Only two players returned to the men’s soccer team this year. But with seven years as coach under his belt, Biniam Afenegus hasn’t let the turnover of veterans slow the Penguin squad.
Boasting a record of 8-1-4 at the end of the first week of October, the Penguin men are leaders in the South Region. And with only a month left to play, they have their eyes on a Northwest Athletic Conference berth.
“Our goal every year is to make it to the final four. I have no doubt we can do that,” said Afenegus, whose teams have made it to the playoffs each of the last seven years. Since he took over the program, Clark has won one championship and was runner-up to Peninsula College last year.
The Oct. 3 Alaska Airlines Coaches Poll ranked the men third of 21 teams in the NWAC.
“I don’t know if we’d call it a dynasty but I’d like to say we’re a premiere program in the NWAC,” Afenegus said. “Everybody who plays us fears us.”
Building the program into the powerhouse it is today wasn’t easy according to Afenegus. “In the beginning I went door to door recruiting,” he said. “Now that people recognize our program… over the last eight years recruiting has become easier.”
The drawback at any community college is that players usually only stick around for two years.
“If I was only able to keep them for four years we would have an incredible team by the time the kids are juniors and seniors,” Afenegus said.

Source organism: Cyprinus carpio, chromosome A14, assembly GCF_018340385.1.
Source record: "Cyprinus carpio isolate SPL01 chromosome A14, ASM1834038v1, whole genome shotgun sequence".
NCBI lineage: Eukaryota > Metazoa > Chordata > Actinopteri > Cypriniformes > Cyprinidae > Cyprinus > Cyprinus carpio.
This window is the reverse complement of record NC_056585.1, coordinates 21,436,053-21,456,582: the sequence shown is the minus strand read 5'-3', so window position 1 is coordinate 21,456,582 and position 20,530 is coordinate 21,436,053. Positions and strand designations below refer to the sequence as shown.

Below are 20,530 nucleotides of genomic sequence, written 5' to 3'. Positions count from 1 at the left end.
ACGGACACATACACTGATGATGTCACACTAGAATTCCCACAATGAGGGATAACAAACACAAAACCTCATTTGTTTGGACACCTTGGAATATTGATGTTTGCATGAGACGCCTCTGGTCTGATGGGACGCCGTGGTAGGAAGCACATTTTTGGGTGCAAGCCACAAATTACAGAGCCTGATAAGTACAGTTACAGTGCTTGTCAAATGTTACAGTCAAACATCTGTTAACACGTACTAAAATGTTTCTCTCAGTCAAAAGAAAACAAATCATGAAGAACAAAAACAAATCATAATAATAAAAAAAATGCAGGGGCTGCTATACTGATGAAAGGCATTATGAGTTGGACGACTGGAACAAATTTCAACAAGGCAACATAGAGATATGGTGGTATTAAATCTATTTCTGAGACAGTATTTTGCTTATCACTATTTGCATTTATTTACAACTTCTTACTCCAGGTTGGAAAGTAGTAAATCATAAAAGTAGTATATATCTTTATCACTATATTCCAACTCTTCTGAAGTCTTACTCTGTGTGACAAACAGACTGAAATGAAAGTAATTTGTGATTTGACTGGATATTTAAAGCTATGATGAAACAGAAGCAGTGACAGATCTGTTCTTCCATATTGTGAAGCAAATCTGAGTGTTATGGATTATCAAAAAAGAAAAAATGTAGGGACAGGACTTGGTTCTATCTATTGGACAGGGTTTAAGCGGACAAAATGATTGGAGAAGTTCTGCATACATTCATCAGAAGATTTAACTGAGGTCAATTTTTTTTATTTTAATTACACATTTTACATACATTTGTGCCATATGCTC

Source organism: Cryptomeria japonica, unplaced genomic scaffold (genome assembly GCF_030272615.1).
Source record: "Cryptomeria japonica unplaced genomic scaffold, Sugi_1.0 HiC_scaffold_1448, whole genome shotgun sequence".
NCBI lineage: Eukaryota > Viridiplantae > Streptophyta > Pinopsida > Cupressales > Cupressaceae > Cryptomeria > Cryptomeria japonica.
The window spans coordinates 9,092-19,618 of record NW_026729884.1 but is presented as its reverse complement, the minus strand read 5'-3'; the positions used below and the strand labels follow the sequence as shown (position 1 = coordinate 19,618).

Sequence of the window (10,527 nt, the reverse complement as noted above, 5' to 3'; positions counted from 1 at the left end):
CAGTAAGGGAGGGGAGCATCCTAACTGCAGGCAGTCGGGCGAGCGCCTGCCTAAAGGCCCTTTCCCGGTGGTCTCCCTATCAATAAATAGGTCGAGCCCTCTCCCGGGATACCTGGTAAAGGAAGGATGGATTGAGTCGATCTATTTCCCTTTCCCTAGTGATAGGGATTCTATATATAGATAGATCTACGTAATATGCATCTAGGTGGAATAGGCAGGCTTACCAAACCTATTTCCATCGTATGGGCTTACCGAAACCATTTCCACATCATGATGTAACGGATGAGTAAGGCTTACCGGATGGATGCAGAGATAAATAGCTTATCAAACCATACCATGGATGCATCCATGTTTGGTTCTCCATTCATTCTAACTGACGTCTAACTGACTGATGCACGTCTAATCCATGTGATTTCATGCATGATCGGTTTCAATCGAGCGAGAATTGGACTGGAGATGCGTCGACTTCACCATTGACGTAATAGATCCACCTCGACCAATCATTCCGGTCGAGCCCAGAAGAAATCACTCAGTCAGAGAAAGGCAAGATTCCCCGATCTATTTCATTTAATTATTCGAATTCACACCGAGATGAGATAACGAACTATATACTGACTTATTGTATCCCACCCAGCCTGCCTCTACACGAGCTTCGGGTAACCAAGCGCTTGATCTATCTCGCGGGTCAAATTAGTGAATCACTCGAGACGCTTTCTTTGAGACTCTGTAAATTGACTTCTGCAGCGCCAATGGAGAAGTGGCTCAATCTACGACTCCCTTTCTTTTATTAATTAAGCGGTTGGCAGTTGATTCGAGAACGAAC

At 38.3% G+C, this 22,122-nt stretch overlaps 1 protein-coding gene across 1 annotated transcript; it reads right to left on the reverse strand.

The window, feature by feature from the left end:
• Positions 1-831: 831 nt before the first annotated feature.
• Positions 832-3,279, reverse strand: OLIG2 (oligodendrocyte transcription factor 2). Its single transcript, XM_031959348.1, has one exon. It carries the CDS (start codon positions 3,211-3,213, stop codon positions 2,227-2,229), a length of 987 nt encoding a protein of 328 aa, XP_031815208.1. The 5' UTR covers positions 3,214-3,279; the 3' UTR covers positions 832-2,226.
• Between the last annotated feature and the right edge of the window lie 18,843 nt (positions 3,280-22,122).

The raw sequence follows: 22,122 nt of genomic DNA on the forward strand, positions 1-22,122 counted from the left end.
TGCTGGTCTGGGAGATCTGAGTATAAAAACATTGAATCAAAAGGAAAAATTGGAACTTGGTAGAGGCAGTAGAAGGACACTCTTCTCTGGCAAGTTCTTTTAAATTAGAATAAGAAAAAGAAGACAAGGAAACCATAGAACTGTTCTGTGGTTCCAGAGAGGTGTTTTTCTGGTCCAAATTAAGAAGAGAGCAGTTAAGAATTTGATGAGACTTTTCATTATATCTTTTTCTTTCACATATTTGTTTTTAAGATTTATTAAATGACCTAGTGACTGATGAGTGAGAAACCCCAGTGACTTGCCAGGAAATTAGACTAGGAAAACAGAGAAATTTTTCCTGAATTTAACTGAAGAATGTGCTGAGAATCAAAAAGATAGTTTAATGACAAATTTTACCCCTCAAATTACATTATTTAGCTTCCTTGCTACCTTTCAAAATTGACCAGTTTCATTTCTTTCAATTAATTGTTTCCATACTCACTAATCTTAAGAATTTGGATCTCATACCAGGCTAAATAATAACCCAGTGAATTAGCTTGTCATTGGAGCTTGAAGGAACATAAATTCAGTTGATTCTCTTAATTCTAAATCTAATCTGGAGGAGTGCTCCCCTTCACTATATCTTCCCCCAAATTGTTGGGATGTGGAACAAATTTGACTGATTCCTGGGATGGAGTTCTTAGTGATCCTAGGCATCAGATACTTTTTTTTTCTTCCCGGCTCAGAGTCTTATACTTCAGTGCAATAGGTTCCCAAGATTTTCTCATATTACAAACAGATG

Four of the new players joining the team come from Brazil. Among them is 23-year-old Andre Colofatti-Barbosa from Fortaleza.
Afenegus found the players when Colofatti-Barbosa’s agent sent out a video showcasing their skills. Colofatti-Barbosa said that you need to be in good shape to fit into the style of play Afenegus demands.
This year’s turnover was particularly high. Only midfielder Eric Zechenelly and South Region All-Star Abdiel Morfin returned.
He said that the team chooses a freshmen captain each year to groom them for next season. This year it’s forward Octavio Hermosillo.
Hermosillo went to Portland’s David Douglas High School but didn’t play on his school’s team. Instead he played for the U-16 and U-18 Portland Timbers, an experience he called “a whole different level.”
“Having guys that have been there before just helps with the whole leadership principle,” said Associate Head Coach Troy Sletten.
The transition between high school soccer and college soccer can be a wake-up call for some freshmen. Sletten explained: “You are one of the best in your high school and now you’re playing against all the best guys from high schools around the region, so for them it’s kind of a tough adjustment.”
Still, Sletten said Clark has one of the top three or four freshmen groups in the league.
“We don’t ever want to say it’s a rebuilding year, but I guess in any case this would be one of them,” Sletten said. “But I think we’re talented enough that that shouldn’t be an issue.”